“Our narrative has always been constructed by others, either academics or mainstream media and it has always been to the tone of ‘aren’t they quaint.’ Well we aren’t quaint anymore, we are the future and we can construct our own narrative.” – Ned Berke from Sheepshead Bites.
I had the privilege of attending Block by Block last year. It felt unlike any other conference I’ve been to. It was a consortium of small hyperlocal publishers from across the country. These were sites that, unfortunately, aren’t give their due-credit except for a few leaders of the pack such as Baristanet, The Batavian and West Seattle Blog. But it is a rich, diverse and growing community.
This gathering is funded by the Patterson Foundation.* Without their help these small publishers probably wouldn’t be able to gather and share their experiences. But Patterson can’t fund Block by Block forever and that’s why at this year’s Block by Block event (perhaps the second to last one funded by Patterson) a trade association was born among the independent publishers.
Organizing principles for the group haven’t been drawn up. This was more of an agreement to collaborate than a constitution, but metaphors of the “Continental Congress” were used as a means of acknowledging that there are shared problems and through the freedom of association this group will try and tackle those problems together. This is very much an organic process where a critical mass of publishers whose needs are not being met by current associations (ONA, NNA, SPJ, AAN, INN, etc) are going to create their own.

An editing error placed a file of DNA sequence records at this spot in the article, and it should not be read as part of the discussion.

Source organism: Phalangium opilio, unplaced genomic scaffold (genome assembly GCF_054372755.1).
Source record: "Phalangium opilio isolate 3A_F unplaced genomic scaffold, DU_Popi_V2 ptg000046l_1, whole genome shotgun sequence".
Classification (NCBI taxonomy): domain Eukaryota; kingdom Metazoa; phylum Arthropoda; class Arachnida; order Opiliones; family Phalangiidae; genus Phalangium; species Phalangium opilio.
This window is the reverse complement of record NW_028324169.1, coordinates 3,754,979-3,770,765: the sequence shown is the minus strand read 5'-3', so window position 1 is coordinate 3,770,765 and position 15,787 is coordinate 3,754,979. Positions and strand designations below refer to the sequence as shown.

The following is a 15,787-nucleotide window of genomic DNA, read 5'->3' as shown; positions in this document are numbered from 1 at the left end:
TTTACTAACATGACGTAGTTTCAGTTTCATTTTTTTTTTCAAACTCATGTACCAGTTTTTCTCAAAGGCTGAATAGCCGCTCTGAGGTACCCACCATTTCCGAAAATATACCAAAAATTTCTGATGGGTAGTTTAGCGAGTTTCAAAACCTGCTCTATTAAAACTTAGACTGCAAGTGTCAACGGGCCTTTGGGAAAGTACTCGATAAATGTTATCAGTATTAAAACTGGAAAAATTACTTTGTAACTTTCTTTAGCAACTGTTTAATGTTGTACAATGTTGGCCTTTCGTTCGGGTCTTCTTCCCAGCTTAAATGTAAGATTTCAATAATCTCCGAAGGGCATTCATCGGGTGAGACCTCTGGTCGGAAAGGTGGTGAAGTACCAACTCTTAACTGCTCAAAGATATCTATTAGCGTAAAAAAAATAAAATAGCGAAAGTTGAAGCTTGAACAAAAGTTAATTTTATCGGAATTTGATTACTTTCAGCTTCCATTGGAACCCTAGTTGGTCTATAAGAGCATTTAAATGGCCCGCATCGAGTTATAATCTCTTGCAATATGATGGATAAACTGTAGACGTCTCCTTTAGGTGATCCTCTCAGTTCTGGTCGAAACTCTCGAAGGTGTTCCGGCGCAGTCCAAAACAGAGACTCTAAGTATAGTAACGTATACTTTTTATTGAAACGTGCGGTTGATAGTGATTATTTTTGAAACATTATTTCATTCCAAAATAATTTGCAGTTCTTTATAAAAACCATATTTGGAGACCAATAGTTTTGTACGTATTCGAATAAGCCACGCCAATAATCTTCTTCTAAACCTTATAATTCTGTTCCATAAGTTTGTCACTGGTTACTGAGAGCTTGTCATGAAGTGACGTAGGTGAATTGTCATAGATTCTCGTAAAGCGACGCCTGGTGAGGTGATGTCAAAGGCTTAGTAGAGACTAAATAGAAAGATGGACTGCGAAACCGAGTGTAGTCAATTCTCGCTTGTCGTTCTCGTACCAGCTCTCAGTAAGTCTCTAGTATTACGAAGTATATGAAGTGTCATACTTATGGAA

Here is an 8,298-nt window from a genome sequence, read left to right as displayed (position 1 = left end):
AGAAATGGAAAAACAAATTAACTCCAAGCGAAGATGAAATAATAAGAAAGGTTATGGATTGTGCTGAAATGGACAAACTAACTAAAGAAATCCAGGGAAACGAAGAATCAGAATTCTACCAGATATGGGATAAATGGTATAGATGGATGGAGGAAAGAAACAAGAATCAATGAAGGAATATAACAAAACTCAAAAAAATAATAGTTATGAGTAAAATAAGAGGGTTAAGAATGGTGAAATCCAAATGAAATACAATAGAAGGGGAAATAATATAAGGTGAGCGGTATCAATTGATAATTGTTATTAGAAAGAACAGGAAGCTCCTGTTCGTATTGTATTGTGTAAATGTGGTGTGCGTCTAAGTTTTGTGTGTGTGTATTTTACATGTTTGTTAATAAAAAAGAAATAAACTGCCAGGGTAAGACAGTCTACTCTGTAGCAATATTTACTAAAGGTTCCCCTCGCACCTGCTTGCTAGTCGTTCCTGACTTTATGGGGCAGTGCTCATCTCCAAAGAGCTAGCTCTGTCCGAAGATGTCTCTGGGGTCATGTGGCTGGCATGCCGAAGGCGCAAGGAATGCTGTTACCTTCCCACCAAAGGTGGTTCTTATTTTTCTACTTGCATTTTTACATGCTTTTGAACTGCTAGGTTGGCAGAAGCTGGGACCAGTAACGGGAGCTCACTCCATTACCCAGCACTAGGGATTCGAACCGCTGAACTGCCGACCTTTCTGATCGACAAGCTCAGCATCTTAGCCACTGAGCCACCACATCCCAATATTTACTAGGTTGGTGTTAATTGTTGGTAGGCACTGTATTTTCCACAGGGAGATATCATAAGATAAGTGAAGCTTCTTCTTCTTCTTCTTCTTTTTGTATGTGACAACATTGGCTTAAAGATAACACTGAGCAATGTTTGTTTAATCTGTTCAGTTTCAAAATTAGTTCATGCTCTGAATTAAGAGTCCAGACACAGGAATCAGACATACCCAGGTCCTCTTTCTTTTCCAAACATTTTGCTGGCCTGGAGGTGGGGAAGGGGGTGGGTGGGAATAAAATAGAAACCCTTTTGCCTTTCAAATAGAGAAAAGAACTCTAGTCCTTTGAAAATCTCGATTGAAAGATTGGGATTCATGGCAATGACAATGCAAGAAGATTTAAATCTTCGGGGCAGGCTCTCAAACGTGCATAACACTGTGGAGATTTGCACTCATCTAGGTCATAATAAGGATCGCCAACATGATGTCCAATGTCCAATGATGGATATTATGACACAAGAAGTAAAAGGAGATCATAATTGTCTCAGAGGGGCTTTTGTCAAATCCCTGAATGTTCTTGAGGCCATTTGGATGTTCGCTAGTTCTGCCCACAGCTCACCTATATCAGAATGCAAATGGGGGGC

A trade association (with no “official” name) would allow the group to negotiate all kinds of troubled waters. From the relationship of small community publishers with the FCC, ad-networks, group libel-insurance, health insurance, awards, and more. They could collaborate by sharing knowledge as well as back-end analytics as a means of learning how each other are doing in their respective markets.
The association at this moment has a lot to figure out. Exactly who are “they” and who isn’t. Looking at the group of attendees at Block by Block definitely provides insight but isn’t defining. I’m certain folks that didn’t attend BXB will be admitted to the association but under what rubric. I can imagine a situation where Spot.Us shouldn’t be a member, but I’d argue that Berkeley’s hyperlocal sites should under the guise of their respective professor/editors. For the moment Facebook is being used as a communication tool as some of the founding members define and refine what it is exactly that they are. And remember, the first Constitution didn’t work out – but it was fertile ground upon which to improve. There are lots of questions that I imagine will arise. Should their be regional clusters of this association or a central organization? (Think Federalists vs. Anti-Federalists)
One thing has been clear emphasis has been put on the words “independent” and “publishers” (notice the second word is not “journalist” – an important and wise distinction IMHO). My one editorial remark here: I’d encourage the group to define themselves by the problems they are trying to solve. The Texas Tribune is also an “independent publisher” but I think has a totally different set of problems they must solve.
At the very least the association is there to validate something that many folks have known for a long time. The space of independent local publishers is valid and growing. It truly is a “Street Fight” and sure enough there’s a site of that name covering this space from that angle. With the publishers now having had a chance to meet face-to-face there is a sense of self-worth that they are often declined by the larger media scene. Combined these sites have claws; both in their communities and as an association.
I am excited to see how this group develops and am honored I get to say “I was there.”
* I’m also privileged to have advised the Patterson Foundation before their public launch and two years later I’m happy to see the results.